Regulation 55 defines the timings and kind of information tenderers are entitled to receive at the end of their participation in a procurement procedure, particularly in case they were unsuccessful. The obligations for the contracting authority cover both the decision to conclude or not a procedure and the grounds on which the decision was taken. This Regulation is a perfect example of the underlying tensions between the principles of transparency and competition in public procurement.
This Regulation is quite similar to Article 55 of Directive 2014/24/EU as well as part of Regulation 32 of the Public Contracts Regulations 2006, although it is much cleaner and prescriptive than the latter. Regulation 55 includes three exceptions to the disclosure rule. First, in case it would impede law enforcement or would be against public interest. Second, that it would prejudice legitimate commercial interests of a particular economic operator (ie, the contract winner). Finally, in case it might prejudice the fair competition between economic operators. Personally, I think these will be over-used as in the past to avoid disclosure of information about contracts.
Explaining why a procedure was not taken to the end does not appear problematic. However, the main rule under Regulation 55 that tenderers are to be informed of the outcome of the procedure and a certain degree of information about the winning tender, raises some questions. Last week Albert criticised the amount of information provided on competition law grounds and provided excellent reasons why that is so. I disagree with him as we come from completely different perspectives. He believes that too much transparency about contract awards distorts the market and facilitates collusion (it does, at least in markets/sectors where collusion is already present or likely). Myself, on the other hand I believe that disclosing a lot more information will actually make the market less imperfect by providing the same level of information to *all* interested players in the market. It would significantly change the market dynamics. Furthermore, less information creates opportunity for arbitrage which, in my view, economic operators have been benefiting from over the years. Unless, perhaps economic operators have been always fair and charging different contracting authorities the same price for the same products/services, right? I believe that more information leaves markets *better overall*, even accepting that in some cases it will indeed help out colluders.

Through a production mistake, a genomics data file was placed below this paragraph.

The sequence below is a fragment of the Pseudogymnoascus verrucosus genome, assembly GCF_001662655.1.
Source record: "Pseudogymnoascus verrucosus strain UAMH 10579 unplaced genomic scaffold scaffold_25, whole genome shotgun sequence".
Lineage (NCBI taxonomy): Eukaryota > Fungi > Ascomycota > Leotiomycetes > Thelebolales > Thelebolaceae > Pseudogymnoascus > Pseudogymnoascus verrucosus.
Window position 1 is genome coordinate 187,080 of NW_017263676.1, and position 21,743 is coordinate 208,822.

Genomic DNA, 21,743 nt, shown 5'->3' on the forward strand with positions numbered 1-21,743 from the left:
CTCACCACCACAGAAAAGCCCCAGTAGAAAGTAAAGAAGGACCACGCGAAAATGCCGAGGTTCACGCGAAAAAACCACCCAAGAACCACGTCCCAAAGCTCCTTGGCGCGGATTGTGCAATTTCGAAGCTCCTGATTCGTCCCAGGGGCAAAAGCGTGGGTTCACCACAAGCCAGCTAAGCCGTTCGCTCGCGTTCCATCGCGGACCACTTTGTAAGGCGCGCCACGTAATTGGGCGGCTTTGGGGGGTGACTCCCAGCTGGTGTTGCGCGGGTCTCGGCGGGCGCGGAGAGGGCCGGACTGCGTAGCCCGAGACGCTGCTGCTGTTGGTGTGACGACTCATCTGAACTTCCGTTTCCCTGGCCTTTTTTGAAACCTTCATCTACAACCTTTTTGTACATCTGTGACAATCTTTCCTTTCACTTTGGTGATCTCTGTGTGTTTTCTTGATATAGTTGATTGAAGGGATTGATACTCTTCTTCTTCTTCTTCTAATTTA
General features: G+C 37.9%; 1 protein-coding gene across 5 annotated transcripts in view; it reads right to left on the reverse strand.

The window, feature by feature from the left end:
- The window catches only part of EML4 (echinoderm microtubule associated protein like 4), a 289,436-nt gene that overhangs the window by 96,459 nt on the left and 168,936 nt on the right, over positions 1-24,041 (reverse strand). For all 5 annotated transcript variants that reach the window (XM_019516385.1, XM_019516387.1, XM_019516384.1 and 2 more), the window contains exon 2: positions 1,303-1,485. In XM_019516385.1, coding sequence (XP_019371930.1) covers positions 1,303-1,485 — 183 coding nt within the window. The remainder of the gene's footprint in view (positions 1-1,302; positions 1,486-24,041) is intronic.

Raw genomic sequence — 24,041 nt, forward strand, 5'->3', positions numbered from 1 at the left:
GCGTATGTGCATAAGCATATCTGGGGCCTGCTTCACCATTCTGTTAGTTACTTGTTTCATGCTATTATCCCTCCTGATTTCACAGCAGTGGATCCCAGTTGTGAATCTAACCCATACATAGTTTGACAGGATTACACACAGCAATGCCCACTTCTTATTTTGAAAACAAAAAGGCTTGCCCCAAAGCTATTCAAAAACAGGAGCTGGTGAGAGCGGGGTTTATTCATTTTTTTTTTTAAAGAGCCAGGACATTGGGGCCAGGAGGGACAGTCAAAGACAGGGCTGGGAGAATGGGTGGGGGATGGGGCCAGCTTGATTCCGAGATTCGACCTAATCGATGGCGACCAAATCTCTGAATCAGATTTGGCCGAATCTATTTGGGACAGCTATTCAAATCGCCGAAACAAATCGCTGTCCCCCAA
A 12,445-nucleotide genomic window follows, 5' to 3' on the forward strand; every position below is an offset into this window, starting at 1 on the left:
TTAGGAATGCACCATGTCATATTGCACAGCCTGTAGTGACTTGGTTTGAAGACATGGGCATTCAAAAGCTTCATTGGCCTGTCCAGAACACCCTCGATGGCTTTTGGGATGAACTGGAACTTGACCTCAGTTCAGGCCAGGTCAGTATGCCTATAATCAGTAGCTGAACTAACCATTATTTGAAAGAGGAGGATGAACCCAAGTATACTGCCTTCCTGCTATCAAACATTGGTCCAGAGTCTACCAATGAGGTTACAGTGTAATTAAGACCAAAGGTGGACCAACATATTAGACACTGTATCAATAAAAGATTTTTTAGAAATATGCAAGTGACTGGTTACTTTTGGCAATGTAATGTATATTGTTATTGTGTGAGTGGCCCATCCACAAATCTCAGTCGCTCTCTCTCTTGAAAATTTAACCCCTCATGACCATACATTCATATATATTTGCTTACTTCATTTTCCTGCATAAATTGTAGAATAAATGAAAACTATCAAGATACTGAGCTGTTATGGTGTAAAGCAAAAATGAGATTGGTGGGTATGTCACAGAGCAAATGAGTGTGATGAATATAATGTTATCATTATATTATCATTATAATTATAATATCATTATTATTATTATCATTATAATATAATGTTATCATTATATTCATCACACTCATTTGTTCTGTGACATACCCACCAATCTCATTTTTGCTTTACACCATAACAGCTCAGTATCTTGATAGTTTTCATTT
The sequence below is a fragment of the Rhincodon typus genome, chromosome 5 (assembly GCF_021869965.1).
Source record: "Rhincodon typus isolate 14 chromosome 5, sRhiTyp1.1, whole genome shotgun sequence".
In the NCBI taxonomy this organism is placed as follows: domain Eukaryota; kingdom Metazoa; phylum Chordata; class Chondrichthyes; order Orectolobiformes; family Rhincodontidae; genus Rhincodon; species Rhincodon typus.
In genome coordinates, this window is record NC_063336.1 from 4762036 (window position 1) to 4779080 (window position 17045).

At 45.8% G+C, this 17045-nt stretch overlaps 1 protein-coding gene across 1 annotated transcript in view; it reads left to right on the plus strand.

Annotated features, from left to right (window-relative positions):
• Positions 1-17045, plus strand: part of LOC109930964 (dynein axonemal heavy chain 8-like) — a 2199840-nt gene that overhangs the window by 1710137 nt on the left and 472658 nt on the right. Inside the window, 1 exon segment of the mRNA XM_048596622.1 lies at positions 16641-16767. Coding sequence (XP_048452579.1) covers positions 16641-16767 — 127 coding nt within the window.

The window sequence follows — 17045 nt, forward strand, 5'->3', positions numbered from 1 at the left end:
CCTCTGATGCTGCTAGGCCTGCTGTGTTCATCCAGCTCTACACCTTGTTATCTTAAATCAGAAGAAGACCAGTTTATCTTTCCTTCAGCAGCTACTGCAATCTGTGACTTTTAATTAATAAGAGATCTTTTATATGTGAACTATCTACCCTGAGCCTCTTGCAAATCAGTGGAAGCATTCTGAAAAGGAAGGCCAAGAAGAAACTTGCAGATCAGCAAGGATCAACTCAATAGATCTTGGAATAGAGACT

The test subject on this should be Portugal where since 2009 all (read: most) contracts awarded below thresholds are published online and have to follow e-procurement from cradle to grave. Technically contracts above thresholds should have been published as well but a clear obligation is more recent than 2009 and was part of the bailout programme Portugal benefited from. So far, no evidence coming from the country supports the claim collusion is rampant. Now, absence of evidence is different from evidence of absence, but there are two data points that are important to take into account: SME participation rates are going up and prices have come down in some sectors, indicating at least a modest increase in competition. I will try to get some more information about the country tomorrow as I will be at a conference in Porto.
I would heartily support a proper piece of research on this in Portugal. Any takers?